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2 minutes ago, yen_powell said:

I think I had a matchbox car with a clip on wing and you used to let it fly off the loopy loopy track track and the thing would glide for quite a way.

x factor what GIF

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3 minutes ago, yen_powell said:

I think I had a matchbox car with a clip on wing and you used to let it fly off the loopy loopy track track and the thing would glide for quite a way.

I had a winged car but I can’t remember it very well. It wouldnt have flown though, it was heavy and little plastic wings would pop out when you pressed a button. Going to have to look for a pic now!

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In our scrap yard there were three of us who were Sorters.

There was Frank, known as Vandal or Little Frank, who was only in his early 20s but was a wizard on the Fuesse (the spectroscope) and was the man in charge of us and who had to try and teach me his trade. He was also the responsible adult who tried to stop us being stupid or injuring ourselves

There was also Mark, a tall teenager who had worked there since he left school, who's hobbies included making slingshots, spear and bows and arrows from the scrap.

To help us identify obscure stuff we had a large cabinet full of drawers containing metal samples which you could bung on the back burner of the spectroscope for comparison. I still remember being fascinated to see that Chrome looks the same in mineral form as it does when coating your motorcycle parts.

image.png.58bc1557e19e901ac842eabe51eec98b.png

Whilst looking at some samples one day I noticed we had a drawer full of Magnesium swarf. I had a memory of a science teacher burning some during a lesson and it was pretty spectacular. Mark was in the lock up sorting through some tool steel bits, a proper cushy job because you could do it sitting down indoors, just pulling out any that had solder on them and he had a little gas fire with a large gas bottle attached.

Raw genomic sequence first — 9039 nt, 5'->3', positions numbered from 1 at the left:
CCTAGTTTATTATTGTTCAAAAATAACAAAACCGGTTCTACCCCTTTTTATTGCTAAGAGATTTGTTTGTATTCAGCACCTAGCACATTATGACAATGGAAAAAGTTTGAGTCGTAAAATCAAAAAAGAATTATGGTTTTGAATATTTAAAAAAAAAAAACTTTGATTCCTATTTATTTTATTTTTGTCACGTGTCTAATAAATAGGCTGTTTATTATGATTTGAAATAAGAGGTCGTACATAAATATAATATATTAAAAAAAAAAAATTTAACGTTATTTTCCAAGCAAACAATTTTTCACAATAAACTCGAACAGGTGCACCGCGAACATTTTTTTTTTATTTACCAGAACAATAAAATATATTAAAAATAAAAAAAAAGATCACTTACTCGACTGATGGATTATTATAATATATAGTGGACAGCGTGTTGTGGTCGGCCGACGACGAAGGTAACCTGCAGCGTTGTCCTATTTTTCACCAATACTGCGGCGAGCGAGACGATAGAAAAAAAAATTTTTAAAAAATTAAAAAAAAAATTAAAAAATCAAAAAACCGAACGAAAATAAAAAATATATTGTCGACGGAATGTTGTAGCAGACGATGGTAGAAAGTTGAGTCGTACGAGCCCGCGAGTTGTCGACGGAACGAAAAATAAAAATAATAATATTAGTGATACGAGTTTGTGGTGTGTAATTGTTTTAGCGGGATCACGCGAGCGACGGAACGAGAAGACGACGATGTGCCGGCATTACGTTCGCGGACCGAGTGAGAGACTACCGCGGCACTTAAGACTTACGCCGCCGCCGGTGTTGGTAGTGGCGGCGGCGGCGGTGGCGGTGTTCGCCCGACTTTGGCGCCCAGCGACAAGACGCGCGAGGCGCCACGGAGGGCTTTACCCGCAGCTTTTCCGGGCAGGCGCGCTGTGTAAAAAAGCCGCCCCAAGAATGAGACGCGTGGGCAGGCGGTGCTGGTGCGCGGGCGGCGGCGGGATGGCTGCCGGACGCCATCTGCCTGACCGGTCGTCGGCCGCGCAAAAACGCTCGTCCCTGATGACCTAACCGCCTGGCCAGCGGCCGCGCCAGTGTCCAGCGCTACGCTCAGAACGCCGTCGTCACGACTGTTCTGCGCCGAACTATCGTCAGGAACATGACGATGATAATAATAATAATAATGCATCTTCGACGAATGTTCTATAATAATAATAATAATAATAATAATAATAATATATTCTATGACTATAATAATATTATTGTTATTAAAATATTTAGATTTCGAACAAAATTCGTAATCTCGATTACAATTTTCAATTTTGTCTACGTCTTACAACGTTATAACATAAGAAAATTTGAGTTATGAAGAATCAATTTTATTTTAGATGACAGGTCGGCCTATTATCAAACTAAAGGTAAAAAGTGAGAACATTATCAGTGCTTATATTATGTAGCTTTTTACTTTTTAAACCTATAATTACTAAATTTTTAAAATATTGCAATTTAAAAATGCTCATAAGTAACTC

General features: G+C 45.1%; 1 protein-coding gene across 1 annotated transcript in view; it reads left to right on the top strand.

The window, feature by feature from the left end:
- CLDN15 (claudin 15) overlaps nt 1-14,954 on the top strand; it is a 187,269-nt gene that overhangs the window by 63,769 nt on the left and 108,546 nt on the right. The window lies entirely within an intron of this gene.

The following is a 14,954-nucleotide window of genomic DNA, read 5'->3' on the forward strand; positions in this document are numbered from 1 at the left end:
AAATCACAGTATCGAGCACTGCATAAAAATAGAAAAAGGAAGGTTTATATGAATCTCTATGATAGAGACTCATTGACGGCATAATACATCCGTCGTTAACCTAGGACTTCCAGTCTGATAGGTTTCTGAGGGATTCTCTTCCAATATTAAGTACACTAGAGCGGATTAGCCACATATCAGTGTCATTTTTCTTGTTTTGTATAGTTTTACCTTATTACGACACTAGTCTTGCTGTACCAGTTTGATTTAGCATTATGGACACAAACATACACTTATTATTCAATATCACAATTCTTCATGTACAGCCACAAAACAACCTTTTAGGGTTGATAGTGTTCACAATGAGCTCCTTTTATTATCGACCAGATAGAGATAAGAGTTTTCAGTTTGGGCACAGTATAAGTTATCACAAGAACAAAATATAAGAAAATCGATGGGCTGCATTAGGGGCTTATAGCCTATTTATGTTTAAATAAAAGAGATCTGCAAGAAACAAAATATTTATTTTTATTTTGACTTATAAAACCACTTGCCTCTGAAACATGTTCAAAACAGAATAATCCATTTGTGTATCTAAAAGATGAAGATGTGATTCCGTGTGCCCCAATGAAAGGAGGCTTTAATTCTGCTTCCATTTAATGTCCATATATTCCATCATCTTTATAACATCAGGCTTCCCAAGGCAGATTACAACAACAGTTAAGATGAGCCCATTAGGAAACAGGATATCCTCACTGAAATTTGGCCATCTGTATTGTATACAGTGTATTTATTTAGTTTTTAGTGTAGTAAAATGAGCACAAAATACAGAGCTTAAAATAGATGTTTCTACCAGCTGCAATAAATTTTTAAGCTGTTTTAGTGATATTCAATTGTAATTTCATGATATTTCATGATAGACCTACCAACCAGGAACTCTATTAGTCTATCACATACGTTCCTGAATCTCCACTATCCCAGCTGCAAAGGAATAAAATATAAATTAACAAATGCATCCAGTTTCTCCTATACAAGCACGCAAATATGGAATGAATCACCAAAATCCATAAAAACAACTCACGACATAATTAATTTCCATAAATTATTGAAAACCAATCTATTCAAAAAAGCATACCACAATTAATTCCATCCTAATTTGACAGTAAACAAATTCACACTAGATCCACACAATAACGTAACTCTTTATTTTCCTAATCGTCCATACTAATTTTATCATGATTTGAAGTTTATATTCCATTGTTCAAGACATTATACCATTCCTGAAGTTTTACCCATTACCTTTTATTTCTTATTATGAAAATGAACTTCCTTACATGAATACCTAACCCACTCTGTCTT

I took a pinch of Magnesium swarf and walked into where he was working. 'Oi, Mark', says I, 'Hubble Bubble Toil and Trouble', and then threw my swarf into the flames of his gas fire. There was a blinding flash, the fire fell backwards and went out, Mark fell off of his seat in the opposite direction. All I could see were blue spots in front of my eyes.

'What the fuck did you just do?' he asked. I told him, thinking he'd be angry, instead he demanded that we try again. After a few goes I said why don't we make something we could put in the fire at the end of the yard where a colleague was burning old pallets and the dead rats found on the traps. I cut out a cross shaped piece of cardboard (O level technical drawing don't ya know) and made a box which we filled with more Mg swarf. We casually walked up to the river end of the yard and I dropped it into the fire, we walked away just far enough to watch the effects. NOTHING, not a thing, 5 minutes later and we gave up.

Walking back we decided to have another go and set light to it ourselves. I made another cube and filled it. Indoors this time I placed it on a sheet of metal and set light to the sellotape and cardboard cube. It started slowly but soon it was fizzing away like a proper firework, flames bright white and about a foot high. Then I looked up the yard and saw the owner Reg walking our way. I panicked, ran into our little lab and filled a cup with water.